To find a space big enough to create a Martian atmosphere on Earth, engineers looked to JPL’s 25-foot wide, 85-foot-tall (8-meter-by-26-meter) space simulator – a place where Surveyor, Voyager, and Cassini got their first taste of space-like environments. For three weeks in September, a team monitored sensors, meters, and cameras as the blades endured run after run at ever-higher speeds and greater pitch angles.
A dual rotor system for the next generation of Mars helicopters is tested in the 25-Foot Space Simulator at NASA’s Jet Propulsion Laboratory on Sept.15. Longer and stronger than those used on the Ingenuity Mars Helicopter, the carbon-fiber blades reached near-supersonic speeds during testing. NASA/JPL-Caltech “We spun our blades up to 3,500 rpm, which is 750 revolutions per minute faster than the Ingenuity blades have gone,” said Tyler Del Sesto, Sample Recovery Helicopter deputy test conductor at JPL. “These more efficient blades are now more than a hypothetical exercise. They are ready to fly.”
At around the same time, and about 100 million miles (161 million kilometers) away, Ingenuity was being commanded to try things the Mars Helicopter team never imagined they would get to do.
Fourth Rock Flight Testing
Ingenuity was originally slated to fly no more than five times. With its first flight entering the mission logbook more than two-and-a-half years ago, the helicopter has exceeded its planned 30-day mission by 32 times and has flown 66 times. Every time Ingenuity goes airborne, it covers new ground, offering a perspective no previous planetary mission could achieve. But lately, Team Ingenuity has been taking their solar-powered rotorcraft out for a spin like never before.
“Over the past nine months, we have doubled our max airspeed and altitude, increased our rate of vertical and horizontal acceleration, and even learned to land slower,” said Travis Brown, Ingenuity’s chief engineer at JPL. “The envelope expansion provides invaluable data that can be used by mission designers for future Mars helicopters.”
Limited by available energy and motor-temperature considerations, Ingenuity flights usually last around two to three minutes. Although the helicopter can cover more ground in a single flight by flying faster, flying too fast can confuse the onboard navigation system. The system uses a camera that recognizes rocks and other surface features as they move through its field of view. If those features whiz by too fast, the system can lose its way.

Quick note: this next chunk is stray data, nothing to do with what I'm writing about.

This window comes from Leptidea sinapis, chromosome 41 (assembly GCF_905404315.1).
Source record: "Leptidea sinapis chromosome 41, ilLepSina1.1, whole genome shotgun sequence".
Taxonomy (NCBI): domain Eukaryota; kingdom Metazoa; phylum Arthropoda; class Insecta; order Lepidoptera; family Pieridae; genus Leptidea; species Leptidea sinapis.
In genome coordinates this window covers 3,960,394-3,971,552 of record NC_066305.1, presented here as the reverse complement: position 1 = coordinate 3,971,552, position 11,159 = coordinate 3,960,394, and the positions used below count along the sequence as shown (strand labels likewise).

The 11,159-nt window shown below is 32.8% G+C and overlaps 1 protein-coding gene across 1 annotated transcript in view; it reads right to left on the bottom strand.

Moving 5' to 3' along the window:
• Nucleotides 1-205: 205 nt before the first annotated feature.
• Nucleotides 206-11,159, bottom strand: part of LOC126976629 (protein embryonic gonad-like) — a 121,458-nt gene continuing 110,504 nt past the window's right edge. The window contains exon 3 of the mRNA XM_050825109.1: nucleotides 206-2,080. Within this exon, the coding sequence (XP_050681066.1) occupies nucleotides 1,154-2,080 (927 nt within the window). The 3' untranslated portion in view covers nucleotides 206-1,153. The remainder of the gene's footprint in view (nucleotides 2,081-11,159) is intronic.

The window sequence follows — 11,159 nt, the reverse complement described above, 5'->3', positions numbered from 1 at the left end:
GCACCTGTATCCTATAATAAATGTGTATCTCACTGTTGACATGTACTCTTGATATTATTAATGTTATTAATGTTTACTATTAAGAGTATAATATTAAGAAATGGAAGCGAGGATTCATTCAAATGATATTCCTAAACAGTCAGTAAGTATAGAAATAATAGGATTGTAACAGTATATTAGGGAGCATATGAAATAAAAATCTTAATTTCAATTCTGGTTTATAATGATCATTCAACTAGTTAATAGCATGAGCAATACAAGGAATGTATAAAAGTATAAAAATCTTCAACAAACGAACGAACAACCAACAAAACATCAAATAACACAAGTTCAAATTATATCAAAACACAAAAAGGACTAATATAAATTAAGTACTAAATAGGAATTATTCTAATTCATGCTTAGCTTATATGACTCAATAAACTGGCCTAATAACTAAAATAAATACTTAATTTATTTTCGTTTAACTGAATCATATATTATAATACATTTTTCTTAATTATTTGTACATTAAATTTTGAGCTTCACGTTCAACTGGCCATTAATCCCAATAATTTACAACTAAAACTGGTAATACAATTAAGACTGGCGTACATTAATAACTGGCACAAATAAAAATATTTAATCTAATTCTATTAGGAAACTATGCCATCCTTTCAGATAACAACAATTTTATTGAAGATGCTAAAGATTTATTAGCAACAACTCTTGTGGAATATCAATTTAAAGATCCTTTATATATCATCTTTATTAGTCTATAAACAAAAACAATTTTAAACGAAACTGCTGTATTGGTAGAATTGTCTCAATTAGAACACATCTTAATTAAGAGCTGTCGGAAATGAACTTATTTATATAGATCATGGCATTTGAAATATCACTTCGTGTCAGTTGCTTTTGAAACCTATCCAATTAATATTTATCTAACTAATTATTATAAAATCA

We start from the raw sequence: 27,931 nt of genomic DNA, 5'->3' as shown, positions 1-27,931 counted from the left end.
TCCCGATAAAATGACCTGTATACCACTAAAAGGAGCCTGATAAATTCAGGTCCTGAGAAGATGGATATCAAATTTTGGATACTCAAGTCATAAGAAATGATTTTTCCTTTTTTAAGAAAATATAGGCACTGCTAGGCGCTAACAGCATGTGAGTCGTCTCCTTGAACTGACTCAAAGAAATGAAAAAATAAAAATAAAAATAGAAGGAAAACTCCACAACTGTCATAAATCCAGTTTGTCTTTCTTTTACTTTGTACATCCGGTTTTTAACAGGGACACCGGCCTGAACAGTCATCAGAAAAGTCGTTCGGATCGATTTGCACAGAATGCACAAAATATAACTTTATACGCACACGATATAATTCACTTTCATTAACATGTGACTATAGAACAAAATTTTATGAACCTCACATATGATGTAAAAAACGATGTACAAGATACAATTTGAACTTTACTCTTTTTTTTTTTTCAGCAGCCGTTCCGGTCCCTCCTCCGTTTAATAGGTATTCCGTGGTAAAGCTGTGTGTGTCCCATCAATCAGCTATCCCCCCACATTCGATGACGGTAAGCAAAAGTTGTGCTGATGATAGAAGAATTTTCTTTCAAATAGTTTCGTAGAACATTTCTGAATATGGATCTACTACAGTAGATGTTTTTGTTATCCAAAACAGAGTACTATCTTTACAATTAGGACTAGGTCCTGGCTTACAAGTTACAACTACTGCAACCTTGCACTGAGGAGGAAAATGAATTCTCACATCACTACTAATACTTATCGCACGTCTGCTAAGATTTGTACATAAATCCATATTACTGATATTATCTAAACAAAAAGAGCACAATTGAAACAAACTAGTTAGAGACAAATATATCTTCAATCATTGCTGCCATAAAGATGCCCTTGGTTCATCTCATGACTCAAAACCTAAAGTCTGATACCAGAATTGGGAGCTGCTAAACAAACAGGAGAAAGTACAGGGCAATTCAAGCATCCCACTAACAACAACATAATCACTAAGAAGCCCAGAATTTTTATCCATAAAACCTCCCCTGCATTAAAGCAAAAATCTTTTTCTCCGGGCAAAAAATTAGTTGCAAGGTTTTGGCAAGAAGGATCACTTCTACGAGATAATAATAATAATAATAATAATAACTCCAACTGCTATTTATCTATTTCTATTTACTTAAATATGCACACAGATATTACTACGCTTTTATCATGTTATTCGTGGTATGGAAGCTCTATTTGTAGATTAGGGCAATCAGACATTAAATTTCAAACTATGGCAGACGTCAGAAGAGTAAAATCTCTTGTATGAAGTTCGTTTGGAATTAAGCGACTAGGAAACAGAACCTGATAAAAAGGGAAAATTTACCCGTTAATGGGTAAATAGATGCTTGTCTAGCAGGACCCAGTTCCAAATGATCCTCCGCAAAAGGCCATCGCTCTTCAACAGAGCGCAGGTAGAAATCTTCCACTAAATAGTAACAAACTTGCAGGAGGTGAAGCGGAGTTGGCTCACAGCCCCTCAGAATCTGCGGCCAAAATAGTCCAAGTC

So, to achieve a higher maximum ground speed, the team sends commands for Ingenuity to fly at higher altitudes (instructions are sent to the helicopter before each flight), which keeps features in view longer. Flight 61 established a new altitude record of 78.7 feet (24 meters) as it checked out Martian wind patterns. With Flight 62 Ingenuity set a speed record of 22.3 mph (10 meters per second) – and scouted a location for the Perseverance rover’s science team.
The team has also been experimenting with Ingenuity’s landing speed. The helicopter was designed to contact the surface at a relatively brisk 2.2 mph (1 mps) so its onboard sensors could easily confirm touchdown and shut down the rotors before it could bounce back into the air. A helicopter that lands more slowly could be designed with lighter landing gear. So, on Flights 57, 58, and 59 they gave it a whirl, demonstrating Ingenuity could land at speeds 25% slower than the helicopter was originally designed to land at.
All this Martian Chuck Yeager-ing is not over. In December, after solar conjunction, Ingenuity is expected to perform two high-speed flights during which it will execute a special set of pitch-and-roll angles designed to measure its performance.
“The data will be extremely useful in fine-tuning our aero-mechanical models of how rotorcraft behave on Mars,” said Brown. “On Earth, such testing is usually performed in the first few flights. But that’s not where we’re flying. You have to be a little more careful when you’re operating that far away from the nearest repair shop, because you don’t get any do-overs.”
More About Ingenuity
Ingenuity began its life at Mars as a technology demonstration. It first flew on April 19, 2021, hovering 10 feet (3 meters) for 30 seconds. Four more flights in as many weeks added 499 seconds and saw the helicopter flying horizontally over the surface for 1,171 feet (357 meters). After proving flight was possible on Mars, Ingenuity entered an operations demonstration phase in May 2021 to show how aerial scouting could benefit future exploration of Mars and other worlds.